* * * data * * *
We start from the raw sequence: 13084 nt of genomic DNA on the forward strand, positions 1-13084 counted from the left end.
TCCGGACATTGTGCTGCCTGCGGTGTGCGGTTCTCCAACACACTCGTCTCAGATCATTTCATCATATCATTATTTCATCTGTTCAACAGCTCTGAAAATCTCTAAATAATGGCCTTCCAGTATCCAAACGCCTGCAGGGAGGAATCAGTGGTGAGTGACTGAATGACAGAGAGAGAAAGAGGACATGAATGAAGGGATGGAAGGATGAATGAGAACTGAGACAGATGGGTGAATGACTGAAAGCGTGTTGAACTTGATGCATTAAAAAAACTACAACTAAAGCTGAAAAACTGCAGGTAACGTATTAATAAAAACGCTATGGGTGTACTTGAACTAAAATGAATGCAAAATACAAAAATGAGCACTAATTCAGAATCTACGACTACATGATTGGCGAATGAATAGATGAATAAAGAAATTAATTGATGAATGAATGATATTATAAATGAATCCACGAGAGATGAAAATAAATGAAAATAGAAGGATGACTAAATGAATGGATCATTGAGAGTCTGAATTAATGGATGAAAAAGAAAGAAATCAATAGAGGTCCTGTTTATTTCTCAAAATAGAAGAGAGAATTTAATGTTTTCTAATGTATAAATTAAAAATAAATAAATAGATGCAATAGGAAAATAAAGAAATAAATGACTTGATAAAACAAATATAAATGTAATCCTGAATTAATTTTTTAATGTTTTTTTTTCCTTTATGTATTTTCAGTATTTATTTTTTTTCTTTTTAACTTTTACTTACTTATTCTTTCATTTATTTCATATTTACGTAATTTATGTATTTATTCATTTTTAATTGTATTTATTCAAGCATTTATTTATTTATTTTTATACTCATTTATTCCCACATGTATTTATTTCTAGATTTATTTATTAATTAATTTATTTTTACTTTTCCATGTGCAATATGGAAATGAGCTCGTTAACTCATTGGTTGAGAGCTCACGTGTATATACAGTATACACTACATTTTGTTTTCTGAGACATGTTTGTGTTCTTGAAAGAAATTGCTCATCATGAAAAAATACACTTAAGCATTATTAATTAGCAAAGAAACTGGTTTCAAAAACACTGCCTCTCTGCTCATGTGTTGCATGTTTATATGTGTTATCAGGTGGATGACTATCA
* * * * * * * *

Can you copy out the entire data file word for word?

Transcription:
We start from the raw sequence: 13084 nt of genomic DNA on the forward strand, positions 1-13084 counted from the left end.
TCCGGACATTGTGCTGCCTGCGGTGTGCGGTTCTCCAACACACTCGTCTCAGATCATTTCATCATATCATTATTTCATCTGTTCAACAGCTCTGAAAATCTCTAAATAATGGCCTTCCAGTATCCAAACGCCTGCAGGGAGGAATCAGTGGTGAGTGACTGAATGACAGAGAGAGAAAGAGGACATGAATGAAGGGATGGAAGGATGAATGAGAACTGAGACAGATGGGTGAATGACTGAAAGCGTGTTGAACTTGATGCATTAAAAAAACTACAACTAAAGCTGAAAAACTGCAGGTAACGTATTAATAAAAACGCTATGGGTGTACTTGAACTAAAATGAATGCAAAATACAAAAATGAGCACTAATTCAGAATCTACGACTACATGATTGGCGAATGAATAGATGAATAAAGAAATTAATTGATGAATGAATGATATTATAAATGAATCCACGAGAGATGAAAATAAATGAAAATAGAAGGATGACTAAATGAATGGATCATTGAGAGTCTGAATTAATGGATGAAAAAGAAAGAAATCAATAGAGGTCCTGTTTATTTCTCAAAATAGAAGAGAGAATTTAATGTTTTCTAATGTATAAATTAAAAATAAATAAATAGATGCAATAGGAAAATAAAGAAATAAATGACTTGATAAAACAAATATAAATGTAATCCTGAATTAATTTTTTAATGTTTTTTTTTCCTTTATGTATTTTCAGTATTTATTTTTTTTCTTTTTAACTTTTACTTACTTATTCTTTCATTTATTTCATATTTACGTAATTTATGTATTTATTCATTTTTAATTGTATTTATTCAAGCATTTATTTATTTATTTTTATACTCATTTATTCCCACATGTATTTATTTCTAGATTTATTTATTAATTAATTTATTTTTACTTTTCCATGTGCAATATGGAAATGAGCTCGTTAACTCATTGGTTGAGAGCTCACGTGTATATACAGTATACACTACATTTTGTTTTCTGAGACATGTTTGTGTTCTTGAAAGAAATTGCTCATCATGAAAAAATACACTTAAGCATTATTAATTAGCAAAGAAACTGGTTTCAAAAACACTGCCTCTCTGCTCATGTGTTGCATGTTTATATGTGTTATCAGGTGGATGACTATCA